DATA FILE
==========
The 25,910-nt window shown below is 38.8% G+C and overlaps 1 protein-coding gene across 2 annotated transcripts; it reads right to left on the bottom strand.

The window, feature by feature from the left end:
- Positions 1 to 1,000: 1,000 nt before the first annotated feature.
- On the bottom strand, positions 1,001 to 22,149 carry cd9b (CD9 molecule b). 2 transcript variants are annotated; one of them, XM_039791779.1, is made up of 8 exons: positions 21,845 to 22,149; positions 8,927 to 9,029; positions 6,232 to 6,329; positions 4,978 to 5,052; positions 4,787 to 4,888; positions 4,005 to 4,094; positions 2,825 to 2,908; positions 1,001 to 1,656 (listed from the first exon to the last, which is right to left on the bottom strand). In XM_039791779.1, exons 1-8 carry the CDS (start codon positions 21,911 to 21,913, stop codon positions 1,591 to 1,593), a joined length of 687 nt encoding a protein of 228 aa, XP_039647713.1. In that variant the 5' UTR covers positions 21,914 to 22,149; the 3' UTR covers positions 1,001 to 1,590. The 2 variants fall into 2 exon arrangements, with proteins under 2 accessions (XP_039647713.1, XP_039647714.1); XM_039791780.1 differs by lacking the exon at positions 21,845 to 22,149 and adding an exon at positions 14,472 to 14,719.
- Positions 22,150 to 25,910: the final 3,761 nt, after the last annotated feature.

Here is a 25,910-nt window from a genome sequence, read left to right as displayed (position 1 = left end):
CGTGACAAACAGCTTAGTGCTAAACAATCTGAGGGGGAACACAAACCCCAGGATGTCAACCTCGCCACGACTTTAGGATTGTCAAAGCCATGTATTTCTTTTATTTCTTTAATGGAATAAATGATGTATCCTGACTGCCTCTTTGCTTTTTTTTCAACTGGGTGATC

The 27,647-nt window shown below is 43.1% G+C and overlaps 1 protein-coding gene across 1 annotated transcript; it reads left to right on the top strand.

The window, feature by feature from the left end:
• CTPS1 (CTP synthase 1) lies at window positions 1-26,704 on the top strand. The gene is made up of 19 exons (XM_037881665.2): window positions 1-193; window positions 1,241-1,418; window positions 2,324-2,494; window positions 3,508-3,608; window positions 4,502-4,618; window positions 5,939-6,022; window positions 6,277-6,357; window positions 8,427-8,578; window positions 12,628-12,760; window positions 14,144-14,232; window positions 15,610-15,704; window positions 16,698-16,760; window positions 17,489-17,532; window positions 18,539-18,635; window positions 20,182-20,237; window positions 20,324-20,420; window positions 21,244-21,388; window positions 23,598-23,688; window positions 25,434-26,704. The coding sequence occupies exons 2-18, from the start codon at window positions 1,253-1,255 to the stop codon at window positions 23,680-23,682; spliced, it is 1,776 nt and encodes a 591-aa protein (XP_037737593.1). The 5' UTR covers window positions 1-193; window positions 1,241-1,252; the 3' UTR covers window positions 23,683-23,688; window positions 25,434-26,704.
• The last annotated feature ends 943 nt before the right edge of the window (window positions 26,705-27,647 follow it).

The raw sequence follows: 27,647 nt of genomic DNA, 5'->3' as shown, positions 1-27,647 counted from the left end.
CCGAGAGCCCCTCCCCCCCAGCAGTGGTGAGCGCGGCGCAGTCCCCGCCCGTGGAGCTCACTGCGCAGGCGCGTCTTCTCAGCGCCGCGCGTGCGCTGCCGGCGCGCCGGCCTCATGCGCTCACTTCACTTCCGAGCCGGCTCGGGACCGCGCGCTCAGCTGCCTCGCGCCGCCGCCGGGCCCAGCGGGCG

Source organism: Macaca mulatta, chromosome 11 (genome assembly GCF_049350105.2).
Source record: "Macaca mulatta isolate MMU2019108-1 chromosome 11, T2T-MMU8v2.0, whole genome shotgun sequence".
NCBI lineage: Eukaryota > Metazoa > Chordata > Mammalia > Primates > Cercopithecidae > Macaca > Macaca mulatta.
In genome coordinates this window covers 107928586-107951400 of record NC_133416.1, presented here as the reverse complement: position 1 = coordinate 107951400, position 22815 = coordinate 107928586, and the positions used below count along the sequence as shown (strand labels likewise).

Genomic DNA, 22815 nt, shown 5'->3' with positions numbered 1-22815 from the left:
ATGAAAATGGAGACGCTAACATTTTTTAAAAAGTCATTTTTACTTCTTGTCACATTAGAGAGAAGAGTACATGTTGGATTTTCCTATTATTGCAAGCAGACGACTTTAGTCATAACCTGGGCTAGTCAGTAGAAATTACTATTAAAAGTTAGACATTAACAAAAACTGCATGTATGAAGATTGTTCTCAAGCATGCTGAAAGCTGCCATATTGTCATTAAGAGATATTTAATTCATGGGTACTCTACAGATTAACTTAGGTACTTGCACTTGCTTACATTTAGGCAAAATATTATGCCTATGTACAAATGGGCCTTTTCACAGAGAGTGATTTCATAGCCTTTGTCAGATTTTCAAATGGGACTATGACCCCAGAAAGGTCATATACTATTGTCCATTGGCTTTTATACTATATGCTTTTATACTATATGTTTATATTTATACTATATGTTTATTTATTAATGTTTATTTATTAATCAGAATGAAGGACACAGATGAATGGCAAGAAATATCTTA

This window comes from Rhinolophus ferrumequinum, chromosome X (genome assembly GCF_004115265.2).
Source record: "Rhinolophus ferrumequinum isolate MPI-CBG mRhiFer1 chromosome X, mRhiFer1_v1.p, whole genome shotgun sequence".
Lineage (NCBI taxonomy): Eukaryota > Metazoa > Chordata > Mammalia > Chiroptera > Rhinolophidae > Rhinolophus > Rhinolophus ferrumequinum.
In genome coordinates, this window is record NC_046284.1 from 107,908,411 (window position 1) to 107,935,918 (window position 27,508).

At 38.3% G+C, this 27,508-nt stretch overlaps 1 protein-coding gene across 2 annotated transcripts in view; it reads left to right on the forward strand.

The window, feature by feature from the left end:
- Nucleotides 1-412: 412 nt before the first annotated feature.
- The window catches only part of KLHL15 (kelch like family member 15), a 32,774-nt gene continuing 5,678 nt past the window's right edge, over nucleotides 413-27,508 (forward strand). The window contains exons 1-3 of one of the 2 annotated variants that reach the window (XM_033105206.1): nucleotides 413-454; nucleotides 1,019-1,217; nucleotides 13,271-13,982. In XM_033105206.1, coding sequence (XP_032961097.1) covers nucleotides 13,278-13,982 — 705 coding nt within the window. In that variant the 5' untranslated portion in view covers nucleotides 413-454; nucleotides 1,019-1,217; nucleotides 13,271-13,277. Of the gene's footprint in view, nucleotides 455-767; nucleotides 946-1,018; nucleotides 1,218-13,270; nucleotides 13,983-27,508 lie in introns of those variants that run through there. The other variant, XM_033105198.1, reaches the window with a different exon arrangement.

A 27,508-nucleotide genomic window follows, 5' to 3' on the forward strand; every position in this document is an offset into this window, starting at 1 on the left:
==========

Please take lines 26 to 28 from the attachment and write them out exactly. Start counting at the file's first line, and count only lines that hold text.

- Nucleotides 1-412: 412 nt before the first annotated feature.
- The window catches only part of KLHL15 (kelch like family member 15), a 32,774-nt gene continuing 5,678 nt past the window's right edge, over nucleotides 413-27,508 (forward strand). The window contains exons 1-3 of one of the 2 annotated variants that reach the window (XM_033105206.1): nucleotides 413-454; nucleotides 1,019-1,217; nucleotides 13,271-13,982. In XM_033105206.1, coding sequence (XP_032961097.1) covers nucleotides 13,278-13,982 — 705 coding nt within the window. In that variant the 5' untranslated portion in view covers nucleotides 413-454; nucleotides 1,019-1,217; nucleotides 13,271-13,277. Of the gene's footprint in view, nucleotides 455-767; nucleotides 946-1,018; nucleotides 1,218-13,270; nucleotides 13,983-27,508 lie in introns of those variants that run through there. The other variant, XM_033105198.1, reaches the window with a different exon arrangement.

A 27,508-nucleotide genomic window follows, 5' to 3' on the forward strand; every position in this document is an offset into this window, starting at 1 on the left: